Apple will be discontinuing its first-party physical photo printing service later this year, according to a pop-up message present in the latest version of macOS.
A new message in macOS 10.13.6, first spotted by 9to5Mac, states that final orders using the built-in service must be made before September 30, 2018 — suggesting that Apple is phasing out the service completely this year.
In other words, Mac users will now need to opt for third-party options to continue making physical photo books, calendars, prints and cards.
The pop-up message also includes a recommendation by Apple to download a Photos Project Extension from the Mac App Store. The API was first introduced in macOS High Sierra, and allows for third-party services to integrate their user interface within the Photos app.
Some apps that support Photos Project extensions include Shutterfly, Mimeo Photos, Wix, GoodTimes, and WhiteWall.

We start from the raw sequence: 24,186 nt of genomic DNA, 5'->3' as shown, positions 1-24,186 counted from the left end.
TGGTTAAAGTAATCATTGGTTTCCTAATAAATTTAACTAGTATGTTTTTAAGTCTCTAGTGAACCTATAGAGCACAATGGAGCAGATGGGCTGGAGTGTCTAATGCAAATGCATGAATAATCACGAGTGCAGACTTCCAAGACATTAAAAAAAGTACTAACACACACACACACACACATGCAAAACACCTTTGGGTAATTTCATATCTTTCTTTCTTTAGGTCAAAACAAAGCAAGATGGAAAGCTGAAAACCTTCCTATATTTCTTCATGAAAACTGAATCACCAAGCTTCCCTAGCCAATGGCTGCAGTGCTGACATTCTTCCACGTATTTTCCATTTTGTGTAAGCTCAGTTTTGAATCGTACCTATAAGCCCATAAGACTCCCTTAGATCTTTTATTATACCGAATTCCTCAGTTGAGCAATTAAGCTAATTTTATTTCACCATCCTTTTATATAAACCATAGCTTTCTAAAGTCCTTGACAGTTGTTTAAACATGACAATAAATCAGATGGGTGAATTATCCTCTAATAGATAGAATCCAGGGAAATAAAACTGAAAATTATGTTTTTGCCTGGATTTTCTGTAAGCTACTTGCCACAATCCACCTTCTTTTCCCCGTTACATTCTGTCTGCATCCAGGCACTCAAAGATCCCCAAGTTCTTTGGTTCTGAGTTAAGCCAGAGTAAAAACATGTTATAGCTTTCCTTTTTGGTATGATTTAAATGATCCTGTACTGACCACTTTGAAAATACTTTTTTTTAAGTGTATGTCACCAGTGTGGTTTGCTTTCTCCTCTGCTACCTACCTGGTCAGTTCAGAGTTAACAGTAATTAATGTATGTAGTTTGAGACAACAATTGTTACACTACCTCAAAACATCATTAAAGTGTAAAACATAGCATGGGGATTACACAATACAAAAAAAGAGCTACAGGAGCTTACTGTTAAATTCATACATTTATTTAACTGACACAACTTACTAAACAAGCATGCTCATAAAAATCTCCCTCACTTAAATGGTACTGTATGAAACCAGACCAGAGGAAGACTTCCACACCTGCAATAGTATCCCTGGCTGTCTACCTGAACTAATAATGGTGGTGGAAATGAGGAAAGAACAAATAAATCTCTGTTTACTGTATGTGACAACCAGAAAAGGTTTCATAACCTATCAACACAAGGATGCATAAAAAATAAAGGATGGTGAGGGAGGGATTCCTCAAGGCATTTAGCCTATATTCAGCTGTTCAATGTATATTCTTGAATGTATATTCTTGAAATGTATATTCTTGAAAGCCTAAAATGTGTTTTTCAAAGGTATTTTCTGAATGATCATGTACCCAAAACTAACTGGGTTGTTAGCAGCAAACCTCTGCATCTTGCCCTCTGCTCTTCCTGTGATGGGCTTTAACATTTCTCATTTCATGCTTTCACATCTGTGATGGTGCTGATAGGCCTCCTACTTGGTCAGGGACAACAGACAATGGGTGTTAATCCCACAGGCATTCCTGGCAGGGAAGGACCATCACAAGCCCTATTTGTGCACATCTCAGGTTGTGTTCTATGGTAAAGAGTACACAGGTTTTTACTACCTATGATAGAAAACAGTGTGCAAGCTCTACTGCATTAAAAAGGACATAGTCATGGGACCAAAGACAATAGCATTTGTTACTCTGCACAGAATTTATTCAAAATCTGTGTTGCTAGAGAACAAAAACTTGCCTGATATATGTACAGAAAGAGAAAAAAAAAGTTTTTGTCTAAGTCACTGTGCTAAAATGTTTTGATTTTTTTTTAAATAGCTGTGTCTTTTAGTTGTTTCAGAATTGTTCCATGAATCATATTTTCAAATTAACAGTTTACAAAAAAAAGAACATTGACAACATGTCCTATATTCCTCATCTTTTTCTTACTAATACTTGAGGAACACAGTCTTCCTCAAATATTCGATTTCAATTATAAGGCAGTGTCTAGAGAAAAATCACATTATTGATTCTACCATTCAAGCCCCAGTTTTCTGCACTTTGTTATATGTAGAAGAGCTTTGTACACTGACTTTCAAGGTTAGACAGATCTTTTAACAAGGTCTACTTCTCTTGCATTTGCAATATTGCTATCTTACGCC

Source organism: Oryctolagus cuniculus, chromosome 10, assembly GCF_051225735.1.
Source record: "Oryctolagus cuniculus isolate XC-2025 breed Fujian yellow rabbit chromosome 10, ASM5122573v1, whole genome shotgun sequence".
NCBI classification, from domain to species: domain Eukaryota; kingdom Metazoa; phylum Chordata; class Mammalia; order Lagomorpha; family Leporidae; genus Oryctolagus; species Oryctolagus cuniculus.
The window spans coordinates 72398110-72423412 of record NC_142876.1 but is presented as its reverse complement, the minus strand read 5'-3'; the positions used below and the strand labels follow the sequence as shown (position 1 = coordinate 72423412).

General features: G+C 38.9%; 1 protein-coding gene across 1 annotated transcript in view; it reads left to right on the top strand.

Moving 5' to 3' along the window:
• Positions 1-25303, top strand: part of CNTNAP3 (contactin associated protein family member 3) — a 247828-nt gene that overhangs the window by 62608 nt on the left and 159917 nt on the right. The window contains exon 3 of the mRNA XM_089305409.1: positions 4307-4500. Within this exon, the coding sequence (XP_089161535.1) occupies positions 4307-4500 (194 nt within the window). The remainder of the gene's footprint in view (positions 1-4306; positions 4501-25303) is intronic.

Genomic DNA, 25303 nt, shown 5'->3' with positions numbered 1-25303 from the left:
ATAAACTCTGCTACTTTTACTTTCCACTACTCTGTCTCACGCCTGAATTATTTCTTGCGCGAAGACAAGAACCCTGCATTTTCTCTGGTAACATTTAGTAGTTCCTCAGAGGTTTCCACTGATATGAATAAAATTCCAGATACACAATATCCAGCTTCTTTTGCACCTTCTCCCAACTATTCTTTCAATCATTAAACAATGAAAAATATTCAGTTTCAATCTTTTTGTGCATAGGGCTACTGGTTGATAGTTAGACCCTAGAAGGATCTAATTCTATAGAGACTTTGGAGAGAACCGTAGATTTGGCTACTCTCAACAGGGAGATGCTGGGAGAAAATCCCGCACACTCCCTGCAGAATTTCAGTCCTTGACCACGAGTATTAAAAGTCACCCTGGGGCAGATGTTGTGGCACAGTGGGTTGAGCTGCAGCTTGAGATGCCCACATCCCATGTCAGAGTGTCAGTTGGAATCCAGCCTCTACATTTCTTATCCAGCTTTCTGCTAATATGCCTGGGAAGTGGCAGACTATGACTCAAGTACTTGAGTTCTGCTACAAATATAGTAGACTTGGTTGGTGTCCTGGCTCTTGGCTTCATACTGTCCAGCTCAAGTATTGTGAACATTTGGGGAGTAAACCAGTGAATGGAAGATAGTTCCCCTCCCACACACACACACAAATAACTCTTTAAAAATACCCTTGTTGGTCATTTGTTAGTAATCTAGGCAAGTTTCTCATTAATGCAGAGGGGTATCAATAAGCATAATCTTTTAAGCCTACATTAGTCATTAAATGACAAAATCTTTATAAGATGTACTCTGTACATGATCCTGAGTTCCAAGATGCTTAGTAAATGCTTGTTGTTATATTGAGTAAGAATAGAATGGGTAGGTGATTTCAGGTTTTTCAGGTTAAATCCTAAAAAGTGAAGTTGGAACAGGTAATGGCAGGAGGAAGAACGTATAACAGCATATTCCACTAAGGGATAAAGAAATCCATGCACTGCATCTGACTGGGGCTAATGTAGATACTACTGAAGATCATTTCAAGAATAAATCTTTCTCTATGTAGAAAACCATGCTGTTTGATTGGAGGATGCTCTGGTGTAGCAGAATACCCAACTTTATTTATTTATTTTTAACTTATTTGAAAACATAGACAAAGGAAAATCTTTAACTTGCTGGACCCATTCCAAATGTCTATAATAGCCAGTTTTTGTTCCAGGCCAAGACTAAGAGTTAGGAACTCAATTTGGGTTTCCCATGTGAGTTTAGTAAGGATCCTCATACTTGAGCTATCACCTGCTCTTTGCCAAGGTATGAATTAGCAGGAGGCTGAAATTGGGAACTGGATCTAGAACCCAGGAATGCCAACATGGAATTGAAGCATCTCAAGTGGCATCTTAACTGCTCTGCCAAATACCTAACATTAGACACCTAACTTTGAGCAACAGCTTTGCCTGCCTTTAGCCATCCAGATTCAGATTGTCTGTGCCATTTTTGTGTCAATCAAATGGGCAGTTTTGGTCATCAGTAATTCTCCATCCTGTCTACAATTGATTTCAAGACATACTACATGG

It’s worth noting that beta versions of macOS Mojave don’t have any references to Apple’s first-party photo printing service.
Apple’s Photo Print products have been around since 2002. When it launched, it was integrated within the native iPhoto apps. It even stuck around when Apple switched from iPhoto to the Photos app around the time of OS X Yosemite.
Over the years, the physical printing service expanded its offerings from simple prints to photo books, albums and calendars. The platform made it easy and simple to create physical products directly from a native Apple application.
For some, it was a quintessential part of the Mac experience. But the service was never available on iOS devices, perhaps hinting at its eventual discontinuation.
If you’d like to order physical photo books directly from Apple, you have until the end of September to do so.
As far as pricing, print cards start at 99 cents, software landscape-style books start at $9.99, calendars start at $19.99, and panoramic posters range from $12.99 to $17.99.